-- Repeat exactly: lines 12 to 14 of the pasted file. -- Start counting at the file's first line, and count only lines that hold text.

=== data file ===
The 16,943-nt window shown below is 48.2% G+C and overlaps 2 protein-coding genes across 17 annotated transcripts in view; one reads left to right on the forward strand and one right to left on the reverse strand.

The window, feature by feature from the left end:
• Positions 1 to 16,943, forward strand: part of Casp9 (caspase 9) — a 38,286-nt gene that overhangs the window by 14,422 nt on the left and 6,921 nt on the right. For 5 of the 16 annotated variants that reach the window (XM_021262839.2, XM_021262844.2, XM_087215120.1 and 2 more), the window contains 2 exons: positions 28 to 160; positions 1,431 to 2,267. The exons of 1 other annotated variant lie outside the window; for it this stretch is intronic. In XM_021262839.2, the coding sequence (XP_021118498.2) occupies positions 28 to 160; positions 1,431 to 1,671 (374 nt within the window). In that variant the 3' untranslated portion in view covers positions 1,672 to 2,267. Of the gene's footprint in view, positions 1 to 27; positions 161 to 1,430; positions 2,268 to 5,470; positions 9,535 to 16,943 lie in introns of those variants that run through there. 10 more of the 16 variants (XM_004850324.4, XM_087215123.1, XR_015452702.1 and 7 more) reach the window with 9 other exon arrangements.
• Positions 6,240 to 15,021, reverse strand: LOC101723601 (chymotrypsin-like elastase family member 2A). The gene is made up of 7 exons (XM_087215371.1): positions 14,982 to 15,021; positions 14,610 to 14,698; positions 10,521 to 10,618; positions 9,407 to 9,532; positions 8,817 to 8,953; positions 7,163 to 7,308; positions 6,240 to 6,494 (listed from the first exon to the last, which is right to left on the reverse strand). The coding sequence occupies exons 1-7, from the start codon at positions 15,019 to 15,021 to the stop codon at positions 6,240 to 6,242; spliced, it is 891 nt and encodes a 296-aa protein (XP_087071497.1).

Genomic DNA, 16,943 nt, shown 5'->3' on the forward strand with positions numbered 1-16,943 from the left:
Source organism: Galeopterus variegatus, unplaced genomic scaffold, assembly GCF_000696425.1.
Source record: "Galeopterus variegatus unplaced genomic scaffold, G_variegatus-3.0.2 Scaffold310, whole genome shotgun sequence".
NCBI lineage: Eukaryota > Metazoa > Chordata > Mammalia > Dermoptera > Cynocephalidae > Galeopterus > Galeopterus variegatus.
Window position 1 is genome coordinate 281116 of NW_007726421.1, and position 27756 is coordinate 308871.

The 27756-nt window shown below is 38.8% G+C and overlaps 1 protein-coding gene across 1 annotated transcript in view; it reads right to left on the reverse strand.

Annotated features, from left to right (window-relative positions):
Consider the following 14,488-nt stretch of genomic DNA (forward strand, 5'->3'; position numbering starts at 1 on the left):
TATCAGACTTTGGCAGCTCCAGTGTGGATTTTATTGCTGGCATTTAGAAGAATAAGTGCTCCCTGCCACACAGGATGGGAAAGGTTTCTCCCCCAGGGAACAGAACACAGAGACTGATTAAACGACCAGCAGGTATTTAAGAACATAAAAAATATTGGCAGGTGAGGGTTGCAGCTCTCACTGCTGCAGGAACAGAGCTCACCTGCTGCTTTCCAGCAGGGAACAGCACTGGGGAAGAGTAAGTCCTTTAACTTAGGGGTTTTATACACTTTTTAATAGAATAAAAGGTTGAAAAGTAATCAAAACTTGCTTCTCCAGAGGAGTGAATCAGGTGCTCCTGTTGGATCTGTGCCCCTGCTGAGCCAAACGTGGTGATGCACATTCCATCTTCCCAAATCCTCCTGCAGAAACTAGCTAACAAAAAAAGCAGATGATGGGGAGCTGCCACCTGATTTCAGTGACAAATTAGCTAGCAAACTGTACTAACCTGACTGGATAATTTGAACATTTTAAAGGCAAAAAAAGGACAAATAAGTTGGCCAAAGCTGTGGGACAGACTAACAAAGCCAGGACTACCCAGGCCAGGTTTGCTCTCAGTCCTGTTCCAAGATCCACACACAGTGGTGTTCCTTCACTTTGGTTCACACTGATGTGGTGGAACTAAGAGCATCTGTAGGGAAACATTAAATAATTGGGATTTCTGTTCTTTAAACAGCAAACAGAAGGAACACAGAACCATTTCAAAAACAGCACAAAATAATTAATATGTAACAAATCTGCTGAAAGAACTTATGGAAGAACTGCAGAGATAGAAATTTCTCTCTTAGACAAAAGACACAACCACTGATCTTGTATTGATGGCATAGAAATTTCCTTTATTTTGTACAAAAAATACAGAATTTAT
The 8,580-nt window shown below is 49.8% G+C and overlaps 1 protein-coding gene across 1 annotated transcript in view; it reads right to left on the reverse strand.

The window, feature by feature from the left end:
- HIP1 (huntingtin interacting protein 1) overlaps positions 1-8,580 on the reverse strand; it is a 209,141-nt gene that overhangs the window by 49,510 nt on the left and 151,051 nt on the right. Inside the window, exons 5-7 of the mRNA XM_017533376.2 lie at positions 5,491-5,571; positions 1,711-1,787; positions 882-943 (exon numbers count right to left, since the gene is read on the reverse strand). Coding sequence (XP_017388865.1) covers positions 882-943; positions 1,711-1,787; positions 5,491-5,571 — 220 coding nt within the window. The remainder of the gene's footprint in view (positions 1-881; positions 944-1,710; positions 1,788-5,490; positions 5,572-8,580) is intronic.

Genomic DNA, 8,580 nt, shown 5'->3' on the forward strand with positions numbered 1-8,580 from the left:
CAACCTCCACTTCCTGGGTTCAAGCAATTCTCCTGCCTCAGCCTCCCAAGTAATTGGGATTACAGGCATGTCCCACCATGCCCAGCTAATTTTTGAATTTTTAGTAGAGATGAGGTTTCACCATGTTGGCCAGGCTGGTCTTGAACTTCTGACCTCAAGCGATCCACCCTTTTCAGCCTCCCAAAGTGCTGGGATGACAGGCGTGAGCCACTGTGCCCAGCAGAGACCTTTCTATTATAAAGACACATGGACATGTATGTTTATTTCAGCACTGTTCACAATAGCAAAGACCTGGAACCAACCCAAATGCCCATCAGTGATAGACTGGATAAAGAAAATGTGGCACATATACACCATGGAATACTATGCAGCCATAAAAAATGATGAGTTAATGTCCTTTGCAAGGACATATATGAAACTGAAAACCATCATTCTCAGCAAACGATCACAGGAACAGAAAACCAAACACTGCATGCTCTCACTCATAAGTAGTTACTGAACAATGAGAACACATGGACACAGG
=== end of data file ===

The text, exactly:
Consider the following 14,488-nt stretch of genomic DNA (forward strand, 5'->3'; position numbering starts at 1 on the left):
TATCAGACTTTGGCAGCTCCAGTGTGGATTTTATTGCTGGCATTTAGAAGAATAAGTGCTCCCTGCCACACAGGATGGGAAAGGTTTCTCCCCCAGGGAACAGAACACAGAGACTGATTAAACGACCAGCAGGTATTTAAGAACATAAAAAATATTGGCAGGTGAGGGTTGCAGCTCTCACTGCTGCAGGAACAGAGCTCACCTGCTGCTTTCCAGCAGGGAACAGCACTGGGGAAGAGTAAGTCCTTTAACTTAGGGGTTTTATACACTTTTTAATAGAATAAAAGGTTGAAAAGTAATCAAAACTTGCTTCTCCAGAGGAGTGAATCAGGTGCTCCTGTTGGATCTGTGCCCCTGCTGAGCCAAACGTGGTGATGCACATTCCATCTTCCCAAATCCTCCTGCAGAAACTAGCTAACAAAAAAAGCAGATGATGGGGAGCTGCCACCTGATTTCAGTGACAAATTAGCTAGCAAACTGTACTAACCTGACTGGATAATTTGAACATTTTAAAGGCAAAAAAAGGACAAATAAGTTGGCCAAAGCTGTGGGACAGACTAACAAAGCCAGGACTACCCAGGCCAGGTTTGCTCTCAGTCCTGTTCCAAGATCCACACACAGTGGTGTTCCTTCACTTTGGTTCACACTGATGTGGTGGAACTAAGAGCATCTGTAGGGAAACATTAAATAATTGGGATTTCTGTTCTTTAAACAGCAAACAGAAGGAACACAGAACCATTTCAAAAACAGCACAAAATAATTAATATGTAACAAATCTGCTGAAAGAACTTATGGAAGAACTGCAGAGATAGAAATTTCTCTCTTAGACAAAAGACACAACCACTGATCTTGTATTGATGGCATAGAAATTTCCTTTATTTTGTACAAAAAATACAGAATTTAT
The 8,580-nt window shown below is 49.8% G+C and overlaps 1 protein-coding gene across 1 annotated transcript in view; it reads right to left on the reverse strand.